“That is where we are requesting [to] mandate that everybody should be vaccinated because the unvaccinated would be at the highest risk because they wouldn’t have protection,” Concepcion said.

Other signatories of the joint statement included the Makati Business Club, the Philippine Business for Education, the Philippine Ecozones Association, the Bankers Association of the Philippines, and the Financial Executives Institute of the Philippines.

“While we also steadfastly believe that everyone has the right to decide on vaccination, we do believe that the state and the private sector should be able to restrict the activities of unvaccinated persons for the common good,” they said.

DOLE warning

Last March 12, after the official COVID-19 vaccination rollout started, the labor department issued a circular warning employers against firing or discriminating against workers who would refuse to get vaccinated.

It stated that while employers should encourage their employees to get vaccinated, their failure or refusal to do so is not a ground for their dismissal. Neither can such failure or refusal be used to justify discrimination in terms of tenure, promotion, training, pay and other employment benefits.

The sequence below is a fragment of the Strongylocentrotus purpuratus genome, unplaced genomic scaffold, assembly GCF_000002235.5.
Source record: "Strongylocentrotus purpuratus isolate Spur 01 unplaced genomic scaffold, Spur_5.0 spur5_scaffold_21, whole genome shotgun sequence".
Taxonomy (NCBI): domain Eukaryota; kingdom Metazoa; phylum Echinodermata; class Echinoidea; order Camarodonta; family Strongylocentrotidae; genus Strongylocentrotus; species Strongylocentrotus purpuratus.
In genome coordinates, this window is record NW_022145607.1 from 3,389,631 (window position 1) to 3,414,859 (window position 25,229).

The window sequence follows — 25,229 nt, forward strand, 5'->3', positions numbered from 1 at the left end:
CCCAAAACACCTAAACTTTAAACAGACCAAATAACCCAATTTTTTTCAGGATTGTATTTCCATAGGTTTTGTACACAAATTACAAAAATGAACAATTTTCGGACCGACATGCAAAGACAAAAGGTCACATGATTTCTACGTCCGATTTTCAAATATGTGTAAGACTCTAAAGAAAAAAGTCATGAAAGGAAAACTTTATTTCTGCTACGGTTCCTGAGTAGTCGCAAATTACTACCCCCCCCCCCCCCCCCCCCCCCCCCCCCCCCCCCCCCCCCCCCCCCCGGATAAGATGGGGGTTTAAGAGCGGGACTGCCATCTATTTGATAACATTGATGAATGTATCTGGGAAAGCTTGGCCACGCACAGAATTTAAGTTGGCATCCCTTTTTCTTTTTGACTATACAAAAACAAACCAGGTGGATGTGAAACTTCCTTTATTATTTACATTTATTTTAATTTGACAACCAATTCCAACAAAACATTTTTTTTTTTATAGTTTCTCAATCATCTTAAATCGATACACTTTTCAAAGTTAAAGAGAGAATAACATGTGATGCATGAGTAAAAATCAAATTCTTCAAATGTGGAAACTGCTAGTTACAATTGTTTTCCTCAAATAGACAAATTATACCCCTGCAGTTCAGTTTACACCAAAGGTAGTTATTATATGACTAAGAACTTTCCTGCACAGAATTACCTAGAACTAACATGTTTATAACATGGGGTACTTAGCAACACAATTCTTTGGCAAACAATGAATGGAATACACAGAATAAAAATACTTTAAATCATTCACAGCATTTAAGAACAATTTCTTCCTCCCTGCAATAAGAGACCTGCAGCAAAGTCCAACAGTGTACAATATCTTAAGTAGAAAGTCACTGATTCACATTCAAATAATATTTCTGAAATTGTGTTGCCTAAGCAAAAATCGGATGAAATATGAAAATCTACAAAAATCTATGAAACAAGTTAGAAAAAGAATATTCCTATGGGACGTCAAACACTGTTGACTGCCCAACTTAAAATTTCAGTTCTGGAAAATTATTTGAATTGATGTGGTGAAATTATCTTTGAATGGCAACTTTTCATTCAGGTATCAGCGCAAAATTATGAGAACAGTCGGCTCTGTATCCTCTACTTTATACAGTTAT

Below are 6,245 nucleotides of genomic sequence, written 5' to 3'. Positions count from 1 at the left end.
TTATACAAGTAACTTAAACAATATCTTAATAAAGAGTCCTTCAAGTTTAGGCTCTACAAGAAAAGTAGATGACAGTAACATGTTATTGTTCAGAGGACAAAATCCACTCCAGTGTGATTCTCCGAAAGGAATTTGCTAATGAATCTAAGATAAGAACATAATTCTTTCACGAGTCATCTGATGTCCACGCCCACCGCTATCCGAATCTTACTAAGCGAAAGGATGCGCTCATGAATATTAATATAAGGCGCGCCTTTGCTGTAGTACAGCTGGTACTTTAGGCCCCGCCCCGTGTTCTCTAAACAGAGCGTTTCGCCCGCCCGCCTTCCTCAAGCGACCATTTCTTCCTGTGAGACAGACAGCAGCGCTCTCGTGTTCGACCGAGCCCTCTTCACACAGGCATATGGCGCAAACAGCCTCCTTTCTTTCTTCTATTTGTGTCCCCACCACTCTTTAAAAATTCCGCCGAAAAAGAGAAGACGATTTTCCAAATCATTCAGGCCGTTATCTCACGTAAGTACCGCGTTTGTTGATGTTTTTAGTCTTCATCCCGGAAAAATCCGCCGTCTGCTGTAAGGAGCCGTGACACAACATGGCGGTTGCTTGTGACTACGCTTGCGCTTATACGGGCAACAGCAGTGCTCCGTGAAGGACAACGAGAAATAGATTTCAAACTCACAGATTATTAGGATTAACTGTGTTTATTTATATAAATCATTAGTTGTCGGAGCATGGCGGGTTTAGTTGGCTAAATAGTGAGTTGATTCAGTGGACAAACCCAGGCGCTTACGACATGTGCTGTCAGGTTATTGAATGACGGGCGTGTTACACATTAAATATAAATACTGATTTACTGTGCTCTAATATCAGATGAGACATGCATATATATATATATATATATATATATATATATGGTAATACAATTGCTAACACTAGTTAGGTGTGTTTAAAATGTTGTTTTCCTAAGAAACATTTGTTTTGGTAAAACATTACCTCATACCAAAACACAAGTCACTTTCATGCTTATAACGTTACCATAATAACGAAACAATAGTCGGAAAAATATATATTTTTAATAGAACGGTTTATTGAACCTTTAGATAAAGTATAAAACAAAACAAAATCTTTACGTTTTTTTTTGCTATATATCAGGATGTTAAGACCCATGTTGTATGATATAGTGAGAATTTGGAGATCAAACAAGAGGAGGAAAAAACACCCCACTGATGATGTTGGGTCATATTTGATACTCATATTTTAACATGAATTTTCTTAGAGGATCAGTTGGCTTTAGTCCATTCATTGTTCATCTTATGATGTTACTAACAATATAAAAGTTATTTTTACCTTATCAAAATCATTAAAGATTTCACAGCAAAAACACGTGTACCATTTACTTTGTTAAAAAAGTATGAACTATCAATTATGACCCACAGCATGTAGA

It said employers should only encourage their workers to get vaccinated. Employers also could not pass on the cost of any company vaccination program to the workers. The labor department issued the same clarification in June 2021 after the national government began rolling out the program to immunize 35.5 million people belonging to the A4 category.

The COVID-19 task force simplified the A4 criteria to include private sector workers who needed to be physically present in their workplace.

On Aug. 5, the Department of Health (DOH) reiterated that the “no vaccine, no work” policy was not allowed after crowds rushed to vaccination sites in Metro Manila due to rumors that unvaccinated persons would not be entitled to government cash assistance or permitted to report to work during the lockdown.

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The DOH stressed that “any employee who chooses not to get vaccinated or fails to get vaccinated shall not be discriminated against in terms of employment.”

—With a report from Inquirer Research INQ

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TAGS: COVID-19, DOLE, Employers, TUCP, Vaccination